Luther

Overview

Stacy Keach stars in this screen adaptation of John Osborne's play Luther, produced as part of the ambitious but short-lived American Film Theater series, which comes to DVD in an edition featuring plenty of extras. Luther has been given a letterboxed transfer to disc in the widescreen aspect ratio of 1.85:1, which has been enhanced for anamorphic playback on 16 x 9 monitors. The audio is mastered in Dolby Digital Mono; the dialogue is in English with no multiple language options included. Bonus materials include...
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Overview

Stacy Keach stars in this screen adaptation of John Osborne's play Luther, produced as part of the ambitious but short-lived American Film Theater series, which comes to DVD in an edition featuring plenty of extras. Luther has been given a letterboxed transfer to disc in the widescreen aspect ratio of 1.85:1, which has been enhanced for anamorphic playback on 16 x 9 monitors. The audio is mastered in Dolby Digital Mono; the dialogue is in English with no multiple language options included. Bonus materials include trailers for Luther and ten other AFT productions, an essay on the play by Michael Feingold of The Village Voice, a reproduction of the original AFT program for the film, a gallery of production stills, and interviews with AFT executive Edie Landau, and a promotional film for the series featuring founder Ely Landau.
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Special Features

Theatrical trailer; "John Osborne and Luther," an essay by Michael Feingold, Chief Theatre Critic, The Village Voice; The AFT cinebill for Luther; Stills gallery; An interview with Edie Landau, Executive in Charge, The American Film Theatre; "Ely Landau: In Front of the Camera" - AFT promotion reel (1974); The American Film Theatre trailer gallery - includes a complete list of the AFT films; The American Film Theatre Scrapbook; Enhanced for 16 x 9 TVs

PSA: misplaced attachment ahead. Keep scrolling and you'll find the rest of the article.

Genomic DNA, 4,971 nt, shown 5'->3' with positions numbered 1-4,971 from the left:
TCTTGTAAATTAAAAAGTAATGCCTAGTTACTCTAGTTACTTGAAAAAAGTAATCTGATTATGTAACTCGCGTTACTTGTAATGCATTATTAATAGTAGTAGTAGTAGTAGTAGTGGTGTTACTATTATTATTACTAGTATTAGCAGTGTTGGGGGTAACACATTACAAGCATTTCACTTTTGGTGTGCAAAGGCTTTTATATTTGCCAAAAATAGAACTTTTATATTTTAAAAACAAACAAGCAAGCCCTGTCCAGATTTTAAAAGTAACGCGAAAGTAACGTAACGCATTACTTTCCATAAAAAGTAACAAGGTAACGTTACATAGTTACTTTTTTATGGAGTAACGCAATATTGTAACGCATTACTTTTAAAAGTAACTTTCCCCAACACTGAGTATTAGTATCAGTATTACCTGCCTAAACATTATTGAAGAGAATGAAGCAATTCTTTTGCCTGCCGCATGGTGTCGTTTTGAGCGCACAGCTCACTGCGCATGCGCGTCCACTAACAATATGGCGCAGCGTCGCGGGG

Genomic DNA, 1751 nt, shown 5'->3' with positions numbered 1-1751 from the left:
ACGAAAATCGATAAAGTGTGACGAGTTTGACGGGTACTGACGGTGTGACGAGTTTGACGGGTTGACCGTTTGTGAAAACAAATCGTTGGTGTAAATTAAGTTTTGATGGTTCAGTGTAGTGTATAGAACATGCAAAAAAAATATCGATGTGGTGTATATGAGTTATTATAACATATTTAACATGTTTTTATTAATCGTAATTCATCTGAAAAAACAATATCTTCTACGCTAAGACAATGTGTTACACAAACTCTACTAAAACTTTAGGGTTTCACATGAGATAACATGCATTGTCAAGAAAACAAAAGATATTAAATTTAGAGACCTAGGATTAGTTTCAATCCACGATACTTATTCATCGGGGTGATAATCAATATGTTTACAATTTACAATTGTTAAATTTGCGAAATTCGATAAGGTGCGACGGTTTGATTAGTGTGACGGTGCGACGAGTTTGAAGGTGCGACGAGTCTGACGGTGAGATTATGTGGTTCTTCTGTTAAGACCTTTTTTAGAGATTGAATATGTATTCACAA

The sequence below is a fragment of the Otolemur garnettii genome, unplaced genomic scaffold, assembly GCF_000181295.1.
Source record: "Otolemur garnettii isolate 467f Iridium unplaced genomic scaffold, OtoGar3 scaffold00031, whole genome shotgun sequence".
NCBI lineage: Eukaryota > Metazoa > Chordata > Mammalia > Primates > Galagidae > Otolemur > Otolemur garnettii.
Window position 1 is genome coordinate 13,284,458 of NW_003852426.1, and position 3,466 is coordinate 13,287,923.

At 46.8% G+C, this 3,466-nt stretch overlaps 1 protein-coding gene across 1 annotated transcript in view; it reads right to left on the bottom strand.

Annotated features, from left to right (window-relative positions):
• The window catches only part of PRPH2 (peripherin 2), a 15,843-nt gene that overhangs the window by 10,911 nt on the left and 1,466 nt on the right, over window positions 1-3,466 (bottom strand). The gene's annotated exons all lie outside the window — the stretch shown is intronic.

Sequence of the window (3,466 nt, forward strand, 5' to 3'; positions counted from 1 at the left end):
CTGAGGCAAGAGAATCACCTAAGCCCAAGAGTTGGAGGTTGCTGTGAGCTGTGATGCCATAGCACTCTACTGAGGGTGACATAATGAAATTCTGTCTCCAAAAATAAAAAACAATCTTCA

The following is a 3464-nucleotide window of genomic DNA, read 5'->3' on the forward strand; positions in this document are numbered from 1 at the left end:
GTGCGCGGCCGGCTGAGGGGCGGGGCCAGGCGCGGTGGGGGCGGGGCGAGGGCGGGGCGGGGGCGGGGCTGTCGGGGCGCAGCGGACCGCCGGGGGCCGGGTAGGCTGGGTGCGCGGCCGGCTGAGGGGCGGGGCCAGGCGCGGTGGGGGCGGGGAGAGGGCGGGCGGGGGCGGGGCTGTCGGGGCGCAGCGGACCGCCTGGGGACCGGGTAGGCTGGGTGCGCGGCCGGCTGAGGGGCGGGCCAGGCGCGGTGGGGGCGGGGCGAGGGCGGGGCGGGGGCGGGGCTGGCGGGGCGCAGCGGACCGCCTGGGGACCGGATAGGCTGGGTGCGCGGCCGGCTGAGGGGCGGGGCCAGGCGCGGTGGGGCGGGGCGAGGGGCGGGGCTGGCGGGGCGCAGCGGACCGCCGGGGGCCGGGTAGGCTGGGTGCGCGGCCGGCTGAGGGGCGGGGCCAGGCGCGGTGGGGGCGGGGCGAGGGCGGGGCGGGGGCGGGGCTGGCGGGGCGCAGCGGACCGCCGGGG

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Editorial Reviews

All Movie Guide - Craig Butler
Luther is a flawed but still very powerful adaptation of John Osborne's meditation on the 16th century religious leader whose condemnation of certain Catholic Church practices precipitated a revolution both religious and secular. The flaws are those common to many other entries in the American Film Theatre's productions -- mainly, it's an uneasy blend of cinema and stagecraft that falls between the two poles. It's not really satisfying as a straight-ahead filming of a stage play, nor does it satisfy as a cinematic adaptation. The stage-bound nature is perhaps more pronounced in Luther because it deals with a subject that had a profound effect upon the entire world; excluding that outside world from the film negates Luther's impact somewhat and makes him seem a bit smaller than the character warrants. If one can accept this flaw, however, Luther is a richly rewarding experience. Osborne's words have been diluted in a few cases by adapter Edward Anhalt, but they still maintain astonishing power. His portrait of Martin Luther is compelling yet disturbing, a finely detailed portrait that shows a man constantly in conflict with himself, with God, and with the actions he initiates in the name of faith. Stacy Keach's performance in the title role is nothing short of marvelous; he conveys the intense power of this darkly conflicted man yet doesn't resort to showboating. He underplays, he understates, and the character comes across as more powerful as a result. Yet he also lets the depths of his passions surface when necessary, to startling effect. Keach dominates the film, and the character he creates is overflowing with life -- and with bile. He is well supported by an excellent cast, with special mention for a superb Patrick Magee, an excellent Hugh Griffith, and an impressive Leonard Rossiter.